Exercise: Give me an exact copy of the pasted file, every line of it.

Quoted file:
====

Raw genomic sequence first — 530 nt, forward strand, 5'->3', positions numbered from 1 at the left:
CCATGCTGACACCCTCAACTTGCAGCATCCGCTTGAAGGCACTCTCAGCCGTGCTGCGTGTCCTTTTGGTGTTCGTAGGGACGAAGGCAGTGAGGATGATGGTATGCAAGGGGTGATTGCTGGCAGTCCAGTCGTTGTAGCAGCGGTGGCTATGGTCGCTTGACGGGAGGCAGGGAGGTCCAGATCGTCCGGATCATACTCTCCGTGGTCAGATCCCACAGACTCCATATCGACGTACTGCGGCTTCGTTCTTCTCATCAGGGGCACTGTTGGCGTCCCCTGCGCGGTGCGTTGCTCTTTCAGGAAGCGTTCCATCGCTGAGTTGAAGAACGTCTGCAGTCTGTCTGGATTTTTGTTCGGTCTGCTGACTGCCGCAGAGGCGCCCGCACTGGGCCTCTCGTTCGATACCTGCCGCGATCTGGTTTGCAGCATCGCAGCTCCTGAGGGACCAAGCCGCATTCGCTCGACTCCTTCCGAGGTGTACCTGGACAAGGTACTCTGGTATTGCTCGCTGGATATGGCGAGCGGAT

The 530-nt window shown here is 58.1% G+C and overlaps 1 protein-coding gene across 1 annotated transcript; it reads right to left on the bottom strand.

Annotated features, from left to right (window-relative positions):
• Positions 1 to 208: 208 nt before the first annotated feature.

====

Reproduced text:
Raw genomic sequence first — 530 nt, forward strand, 5'->3', positions numbered from 1 at the left:
CCATGCTGACACCCTCAACTTGCAGCATCCGCTTGAAGGCACTCTCAGCCGTGCTGCGTGTCCTTTTGGTGTTCGTAGGGACGAAGGCAGTGAGGATGATGGTATGCAAGGGGTGATTGCTGGCAGTCCAGTCGTTGTAGCAGCGGTGGCTATGGTCGCTTGACGGGAGGCAGGGAGGTCCAGATCGTCCGGATCATACTCTCCGTGGTCAGATCCCACAGACTCCATATCGACGTACTGCGGCTTCGTTCTTCTCATCAGGGGCACTGTTGGCGTCCCCTGCGCGGTGCGTTGCTCTTTCAGGAAGCGTTCCATCGCTGAGTTGAAGAACGTCTGCAGTCTGTCTGGATTTTTGTTCGGTCTGCTGACTGCCGCAGAGGCGCCCGCACTGGGCCTCTCGTTCGATACCTGCCGCGATCTGGTTTGCAGCATCGCAGCTCCTGAGGGACCAAGCCGCATTCGCTCGACTCCTTCCGAGGTGTACCTGGACAAGGTACTCTGGTATTGCTCGCTGGATATGGCGAGCGGAT

The 530-nt window shown here is 58.1% G+C and overlaps 1 protein-coding gene across 1 annotated transcript; it reads right to left on the bottom strand.

Annotated features, from left to right (window-relative positions):
• Positions 1 to 208: 208 nt before the first annotated feature.